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klent1

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I want to specialize but I have close to $450k in student loans from dental school. The Endo programs I plan on applying to essentially have no programs that offer stipends, so I'll have to pay $100k each year for two years if I get into one. Being $700k in debt is obviously no easy burden, and as of right now the only way I can reasonably pay off my debt is with the 25 year REPAYE plan.

Obviously this hasn't deterred people from specializing. So for those who are applying to, in, or finished endo, prosth, or ortho residency or any program that required you to pay, how did you manage to pay for the estimated $650k needed to become a specialist? Were you fortunate enough to have parents who chipped in, or did the military pay for your dental school attendance? It just seems like if you come from a background like mine, where I have to borrow everything to pay for dental school, it's hard to specialize. Just trying to get a sense of whether I'm the only one out there with this situation. Obviously a lot of people here are planning to specialize, so your honest feedback would be greatly appreciated, thanks!
 
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I want to specialize but I have close to $450k in student loans from dental school. The Endo programs I plan on applying to essentially have no programs that offer stipends, so I'll have to pay $100k each year for two years if I get into one. Being $700k in debt is obviously no easy burden, and as of right now the only way I can reasonably pay off my debt is with the 25 year REPAYE plan.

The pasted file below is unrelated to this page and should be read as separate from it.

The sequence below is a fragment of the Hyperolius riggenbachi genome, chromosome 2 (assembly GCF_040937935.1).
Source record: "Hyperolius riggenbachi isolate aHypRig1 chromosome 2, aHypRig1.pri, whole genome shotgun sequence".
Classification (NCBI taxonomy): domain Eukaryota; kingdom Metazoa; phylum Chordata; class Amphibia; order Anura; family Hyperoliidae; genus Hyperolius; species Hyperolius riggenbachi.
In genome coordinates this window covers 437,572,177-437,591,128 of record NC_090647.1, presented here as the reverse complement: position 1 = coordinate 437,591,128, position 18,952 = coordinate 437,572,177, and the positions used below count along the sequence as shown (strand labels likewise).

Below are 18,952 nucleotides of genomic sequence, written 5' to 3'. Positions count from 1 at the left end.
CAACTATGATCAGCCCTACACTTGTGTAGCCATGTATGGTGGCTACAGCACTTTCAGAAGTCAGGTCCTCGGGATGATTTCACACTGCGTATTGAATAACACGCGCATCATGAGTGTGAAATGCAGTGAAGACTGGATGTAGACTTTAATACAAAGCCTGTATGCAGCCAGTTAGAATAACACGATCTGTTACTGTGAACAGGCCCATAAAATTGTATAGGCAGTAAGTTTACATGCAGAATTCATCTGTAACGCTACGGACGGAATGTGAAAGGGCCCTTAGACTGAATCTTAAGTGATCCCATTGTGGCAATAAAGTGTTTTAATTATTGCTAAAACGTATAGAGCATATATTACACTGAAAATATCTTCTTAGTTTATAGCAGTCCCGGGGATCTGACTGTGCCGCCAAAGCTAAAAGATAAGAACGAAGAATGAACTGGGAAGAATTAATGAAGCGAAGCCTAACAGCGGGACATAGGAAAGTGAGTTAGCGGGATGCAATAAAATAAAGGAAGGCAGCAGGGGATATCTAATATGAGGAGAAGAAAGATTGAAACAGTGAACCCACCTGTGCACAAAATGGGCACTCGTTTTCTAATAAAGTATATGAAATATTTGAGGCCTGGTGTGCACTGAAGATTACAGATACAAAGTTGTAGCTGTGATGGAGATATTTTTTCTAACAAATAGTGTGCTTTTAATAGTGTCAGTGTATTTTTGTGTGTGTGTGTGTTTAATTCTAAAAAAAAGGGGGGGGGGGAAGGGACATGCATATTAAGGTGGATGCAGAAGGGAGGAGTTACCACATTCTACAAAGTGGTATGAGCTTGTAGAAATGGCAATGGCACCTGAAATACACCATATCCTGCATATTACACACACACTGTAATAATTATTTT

Obviously this hasn't deterred people from specializing. So for those who are applying to, in, or finished endo, prosth, or ortho residency or any program that required you to pay, how did you manage to pay for the estimated $650k needed to become a specialist? Were you fortunate enough to have parents who chipped in, or did the military pay for your dental school attendance? It just seems like if you come from a background like mine, where I have to borrow everything to pay for dental school, it's hard to specialize. Just trying to get a sense of whether I'm the only one out there with this situation. Obviously a lot of people here are planning to specialize, so your honest feedback would be greatly appreciated, thanks!
Such a good question...
 

Big Time Hoosier

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That would make me think twice about specializing. I can't imagine being that far indebted before I even touched a patient. I almost hate to ask, did you get into a cheaper dental school but chose a pricey school because of its "name?" If so, let this be a cautionary tale to those that follow. Also, that background of yours having to borrow yourself to pay for school? Yeah, that's most people. So, end that pity party.

Big Hoss
 

ElenaDDS

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I want to specialize but I have close to $450k in student loans from dental school. The Endo programs I plan on applying to essentially have no programs that offer stipends, so I'll have to pay $100k each year for two years if I get into one. Being $700k in debt is obviously no easy burden, and as of right now the only way I can reasonably pay off my debt is with the 25 year REPAYE plan.